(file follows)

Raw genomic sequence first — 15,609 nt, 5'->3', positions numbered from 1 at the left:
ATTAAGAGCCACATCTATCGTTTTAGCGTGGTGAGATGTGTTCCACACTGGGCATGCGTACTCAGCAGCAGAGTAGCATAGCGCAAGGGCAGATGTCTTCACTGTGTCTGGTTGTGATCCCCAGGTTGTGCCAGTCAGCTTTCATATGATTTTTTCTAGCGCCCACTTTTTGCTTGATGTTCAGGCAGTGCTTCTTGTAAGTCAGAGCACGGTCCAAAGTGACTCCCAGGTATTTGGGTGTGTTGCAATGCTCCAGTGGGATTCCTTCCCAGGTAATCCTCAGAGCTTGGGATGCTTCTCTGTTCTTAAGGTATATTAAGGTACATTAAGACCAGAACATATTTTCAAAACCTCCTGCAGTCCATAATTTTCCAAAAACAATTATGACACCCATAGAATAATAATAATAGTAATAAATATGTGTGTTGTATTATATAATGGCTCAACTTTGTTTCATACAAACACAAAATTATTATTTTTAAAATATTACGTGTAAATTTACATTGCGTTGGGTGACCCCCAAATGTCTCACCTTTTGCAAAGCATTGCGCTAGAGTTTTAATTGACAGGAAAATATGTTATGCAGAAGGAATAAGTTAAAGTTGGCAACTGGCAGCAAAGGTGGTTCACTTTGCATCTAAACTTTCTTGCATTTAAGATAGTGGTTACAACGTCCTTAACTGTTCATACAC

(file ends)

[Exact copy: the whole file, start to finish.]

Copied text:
Raw genomic sequence first — 15,609 nt, 5'->3', positions numbered from 1 at the left:
ATTAAGAGCCACATCTATCGTTTTAGCGTGGTGAGATGTGTTCCACACTGGGCATGCGTACTCAGCAGCAGAGTAGCATAGCGCAAGGGCAGATGTCTTCACTGTGTCTGGTTGTGATCCCCAGGTTGTGCCAGTCAGCTTTCATATGATTTTTTCTAGCGCCCACTTTTTGCTTGATGTTCAGGCAGTGCTTCTTGTAAGTCAGAGCACGGTCCAAAGTGACTCCCAGGTATTTGGGTGTGTTGCAATGCTCCAGTGGGATTCCTTCCCAGGTAATCCTCAGAGCTTGGGATGCTTCTCTGTTCTTAAGGTATATTAAGGTACATTAAGACCAGAACATATTTTCAAAACCTCCTGCAGTCCATAATTTTCCAAAAACAATTATGACACCCATAGAATAATAATAATAGTAATAAATATGTGTGTTGTATTATATAATGGCTCAACTTTGTTTCATACAAACACAAAATTATTATTTTTAAAATATTACGTGTAAATTTACATTGCGTTGGGTGACCCCCAAATGTCTCACCTTTTGCAAAGCATTGCGCTAGAGTTTTAATTGACAGGAAAATATGTTATGCAGAAGGAATAAGTTAAAGTTGGCAACTGGCAGCAAAGGTGGTTCACTTTGCATCTAAACTTTCTTGCATTTAAGATAGTGGTTACAACGTCCTTAACTGTTCATACAC